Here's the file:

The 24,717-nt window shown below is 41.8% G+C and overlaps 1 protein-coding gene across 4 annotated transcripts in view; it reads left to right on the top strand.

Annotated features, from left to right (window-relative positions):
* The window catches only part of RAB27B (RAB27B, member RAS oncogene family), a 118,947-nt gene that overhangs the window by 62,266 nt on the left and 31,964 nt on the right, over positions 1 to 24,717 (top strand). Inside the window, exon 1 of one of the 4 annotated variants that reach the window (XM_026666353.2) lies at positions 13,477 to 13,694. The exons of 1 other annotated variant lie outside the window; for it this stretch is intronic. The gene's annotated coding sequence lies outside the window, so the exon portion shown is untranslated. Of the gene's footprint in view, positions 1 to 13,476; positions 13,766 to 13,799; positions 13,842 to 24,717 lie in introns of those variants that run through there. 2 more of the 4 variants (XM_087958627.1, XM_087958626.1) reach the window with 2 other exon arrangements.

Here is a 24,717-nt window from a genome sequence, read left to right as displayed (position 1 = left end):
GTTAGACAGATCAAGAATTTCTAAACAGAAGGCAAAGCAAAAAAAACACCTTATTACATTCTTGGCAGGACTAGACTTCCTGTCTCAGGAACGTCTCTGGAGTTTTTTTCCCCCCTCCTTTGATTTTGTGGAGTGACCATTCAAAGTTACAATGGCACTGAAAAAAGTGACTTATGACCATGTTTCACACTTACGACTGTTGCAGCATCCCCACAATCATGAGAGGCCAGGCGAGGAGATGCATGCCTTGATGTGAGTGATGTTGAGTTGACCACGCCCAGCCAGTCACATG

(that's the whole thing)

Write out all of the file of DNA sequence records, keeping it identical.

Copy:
The 24,717-nt window shown below is 41.8% G+C and overlaps 1 protein-coding gene across 4 annotated transcripts in view; it reads left to right on the top strand.

Annotated features, from left to right (window-relative positions):
* The window catches only part of RAB27B (RAB27B, member RAS oncogene family), a 118,947-nt gene that overhangs the window by 62,266 nt on the left and 31,964 nt on the right, over positions 1 to 24,717 (top strand). Inside the window, exon 1 of one of the 4 annotated variants that reach the window (XM_026666353.2) lies at positions 13,477 to 13,694. The exons of 1 other annotated variant lie outside the window; for it this stretch is intronic. The gene's annotated coding sequence lies outside the window, so the exon portion shown is untranslated. Of the gene's footprint in view, positions 1 to 13,476; positions 13,766 to 13,799; positions 13,842 to 24,717 lie in introns of those variants that run through there. 2 more of the 4 variants (XM_087958627.1, XM_087958626.1) reach the window with 2 other exon arrangements.

Here is a 24,717-nt window from a genome sequence, read left to right as displayed (position 1 = left end):
GTTAGACAGATCAAGAATTTCTAAACAGAAGGCAAAGCAAAAAAAACACCTTATTACATTCTTGGCAGGACTAGACTTCCTGTCTCAGGAACGTCTCTGGAGTTTTTTTCCCCCCTCCTTTGATTTTGTGGAGTGACCATTCAAAGTTACAATGGCACTGAAAAAAGTGACTTATGACCATGTTTCACACTTACGACTGTTGCAGCATCCCCACAATCATGAGAGGCCAGGCGAGGAGATGCATGCCTTGATGTGAGTGATGTTGAGTTGACCACGCCCAGCCAGTCACATG